Saint Training by Elizabeth Fixmer
Published by Zonderkidz, an imprint of Zondervan
Mary Clare O’Brien has one goal for her future: to become a saint. When she prays to God, she makes deals with Him in exchange for the things her family really needs – money to pay the bills, her brother to be safe as he has been drafted for the war in Vietnam, and for the new baby her mother is carrying to be healthy. But things aren’t working the way Mary Clare believes they should, so she turns to a Mother Superior at a local convent for answers, and it is in her communication with the Mother that she begins to see the black and white world she’s always lived in with some shades of gray.
Saint Training ended up winning the INSPY award for Literature for Young People, and I have to say that I personally loved the book and am glad that it won. There are so many topics covered in this novel – the Vietnam war, feminism, race relations, the changing Catholic church in the 60’s – but at its heart is a story about a girl who is coming into her own understanding of her faith. That type of story is exactly what I am looking for when I am picking up Christian fiction, and I am so happy to say that Saint Training is an excellent example of Christian literature for teens for this reason.
While there are quite a few topics in the book, it never feels overdone or flooded with “issues”. Rather, these topics serve as the backdrop for Mary Clare’s coming of age journey. In the beginning of the novel, Mary Clare sees the world around her as completely black and white – things are either right or wrong, and she has a hard time comprehending how people could see certain things that she knows to be wrong as being okay. She spends so much time at the beginning of the novel attempting to find the answers to all these questions she has about the world around her, and what’s beautiful about the book is that she comes to realize there aren’t always going to be solid answers to every question she has. Things happen in the world that we can’t explain and can’t comprehend, and slowly over the course of the novel Mary Clare begins to get that. What is awesome about her journey is that she doesn’t allow these questions to tamper with her faith in God – rather, her faith becomes even stronger as she understands how complicated the world He created really can be. I feel like I need to apologize because I’m not explaining this very well, but trust me – Mary Clare herself is an amazing character of YA fiction and her faith journey was such a joy for me to read about.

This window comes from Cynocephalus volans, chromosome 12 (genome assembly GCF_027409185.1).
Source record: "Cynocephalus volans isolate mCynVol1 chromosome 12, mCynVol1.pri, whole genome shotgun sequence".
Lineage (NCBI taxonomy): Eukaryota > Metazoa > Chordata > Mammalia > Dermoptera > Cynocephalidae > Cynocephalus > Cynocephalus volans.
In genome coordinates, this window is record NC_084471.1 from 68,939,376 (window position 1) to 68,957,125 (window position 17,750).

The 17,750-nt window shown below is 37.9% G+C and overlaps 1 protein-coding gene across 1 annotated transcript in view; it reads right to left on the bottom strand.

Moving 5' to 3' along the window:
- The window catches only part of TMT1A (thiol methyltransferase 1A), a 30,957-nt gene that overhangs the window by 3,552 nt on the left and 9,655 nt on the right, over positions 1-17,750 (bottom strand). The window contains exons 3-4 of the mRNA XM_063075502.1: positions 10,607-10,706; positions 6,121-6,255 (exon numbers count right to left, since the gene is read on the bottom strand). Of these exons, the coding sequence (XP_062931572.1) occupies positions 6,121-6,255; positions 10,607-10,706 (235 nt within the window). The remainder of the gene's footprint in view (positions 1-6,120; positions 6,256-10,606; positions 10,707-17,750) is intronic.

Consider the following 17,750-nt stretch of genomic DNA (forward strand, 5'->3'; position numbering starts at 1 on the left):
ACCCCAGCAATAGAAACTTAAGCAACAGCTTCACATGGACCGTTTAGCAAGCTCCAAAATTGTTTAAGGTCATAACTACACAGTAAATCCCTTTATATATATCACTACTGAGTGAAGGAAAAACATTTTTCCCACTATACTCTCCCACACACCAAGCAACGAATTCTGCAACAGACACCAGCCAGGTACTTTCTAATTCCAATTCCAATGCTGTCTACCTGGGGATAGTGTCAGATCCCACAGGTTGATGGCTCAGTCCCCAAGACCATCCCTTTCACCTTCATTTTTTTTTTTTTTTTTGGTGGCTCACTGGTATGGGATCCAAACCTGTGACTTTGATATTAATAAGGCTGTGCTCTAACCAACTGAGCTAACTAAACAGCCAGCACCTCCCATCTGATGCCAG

I love, loved Saint Training. There’s a reason this book won the INSPY award for Literature for Young People – it is fantastic.